by Mike Ratliff
18 And do not get drunk with wine, for that is dissipation, but be filled with the Spirit, Ephesians 5:18 (NASB)
What does it mean for a Christian to be “filled” by the Holy Spirit? In Ephesians 5:18 (above) the preposition “with” renders the Greek word ἐν (en), “in, with, by, among, at, on, when, to, as, for, through, while, within, of, about, into, because, during, throughout, before, under.” As Louis Sperry Chafer said, “It is not a matter of acquiring more of the Spirit, but rather of the Spirit of God acquiring all of the individual.”1 The believer who is Spirit-filled is influenced by the Spirit and nothing else while those who are not, are more influenced by the temporal. To be filled by the Spirit is to have our thoughts, desires, values, motives, goals, priorities, and all else set on spiritual things and spiritual growth.
In the New Testament there are cases where individuals were recognized as being Spirit-filled such as the “deacons” of Acts 6:3. What was the evidence that the Church saw that made it known to them that these men were Spirit-filled? It was Christlikeness of character which is given to us in Galatians 5:22-23, “ὁ δὲ καρπὸς τοῦ πνεύματός ἐστιν ἀγάπη χαρὰ εἰρήνη, μακροθυμία χρηστότης ἀγαθωσύνη, πίστις πραΰτης ἐγκράτεια· κατὰ τῶν τοιούτων οὐκ ἔστιν νόμος.” Or, “But the fruit of the Spirit is love, joy, peace, long suffering, kindness, goodness, faith, meekness, self-control; against such things there is not a law.” When people see the evidence of such character present in a Christian’s life, they are witnessing the Holy Spirit’s control over them.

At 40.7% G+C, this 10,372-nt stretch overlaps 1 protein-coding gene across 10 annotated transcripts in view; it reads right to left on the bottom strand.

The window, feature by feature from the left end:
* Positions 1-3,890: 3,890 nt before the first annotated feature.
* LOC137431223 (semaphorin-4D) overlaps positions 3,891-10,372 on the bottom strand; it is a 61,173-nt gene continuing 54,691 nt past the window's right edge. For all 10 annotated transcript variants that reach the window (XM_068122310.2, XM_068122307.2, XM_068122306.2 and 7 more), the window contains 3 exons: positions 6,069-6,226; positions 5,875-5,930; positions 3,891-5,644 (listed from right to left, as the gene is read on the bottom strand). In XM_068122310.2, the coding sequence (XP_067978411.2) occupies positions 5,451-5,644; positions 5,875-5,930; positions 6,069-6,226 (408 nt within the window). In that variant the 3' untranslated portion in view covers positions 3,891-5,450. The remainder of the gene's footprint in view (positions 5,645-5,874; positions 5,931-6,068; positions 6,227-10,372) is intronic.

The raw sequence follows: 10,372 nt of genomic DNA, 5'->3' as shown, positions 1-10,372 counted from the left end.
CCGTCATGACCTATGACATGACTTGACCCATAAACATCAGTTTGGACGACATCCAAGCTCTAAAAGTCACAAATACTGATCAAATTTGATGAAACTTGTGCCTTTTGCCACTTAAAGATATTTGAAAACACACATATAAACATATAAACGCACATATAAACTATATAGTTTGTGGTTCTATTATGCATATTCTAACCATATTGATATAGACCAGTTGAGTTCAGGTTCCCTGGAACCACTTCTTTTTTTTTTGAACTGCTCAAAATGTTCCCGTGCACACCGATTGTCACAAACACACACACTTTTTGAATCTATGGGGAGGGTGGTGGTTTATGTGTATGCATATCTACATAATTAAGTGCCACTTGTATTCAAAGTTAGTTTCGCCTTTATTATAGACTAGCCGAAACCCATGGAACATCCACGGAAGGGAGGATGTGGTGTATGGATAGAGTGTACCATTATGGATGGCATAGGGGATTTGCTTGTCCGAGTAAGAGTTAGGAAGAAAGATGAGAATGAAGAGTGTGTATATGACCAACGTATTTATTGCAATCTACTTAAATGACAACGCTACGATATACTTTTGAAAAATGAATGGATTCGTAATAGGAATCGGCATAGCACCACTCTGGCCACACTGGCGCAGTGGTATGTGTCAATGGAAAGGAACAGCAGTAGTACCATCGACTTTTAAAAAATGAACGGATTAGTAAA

Going back to Ephesians 5:18, here is the Greek, “καὶ μὴ μεθύσκεσθε οἴνῳ, ἐν ᾧ ἐστιν ἀσωτία, ἀλλὰ πληροῦσθε ἐν πνεύματι”. The construction of the Greek verb for “filled” (πληροῦσθε) tells us how to understand what the Holy Spirit through the apostle Paul is teaching us here. To best understand how to become Spirit-filled let us start with the grammatical structure Paul used. The verb πληροῦσθε is in present tense, which shows a continuous action. In other words, Spirit-filling is designed to be a continuing reality. We are to be in the state of constantly being filled by the Spirit. Also, the verb is in the imperative mood, which indicates a military command and something we control. Spirit filling is not optional, but rather mandatory. As Ephesians 5:17 declares, this is the will of God. Lastly, the verb is in the passive voice. What does that mean? The Christian is the subject being acted upon. We allow the Holy Spirit to act upon us and control us. Let us each day renew our yielding to the control of the Holy Spirit.
Soli Deo Gloria.
1Louis Sperry Chafer, Major Bible Themes (Grand Rapids: Zondervan Publishing House, Revised Edition, 1974, p. 115.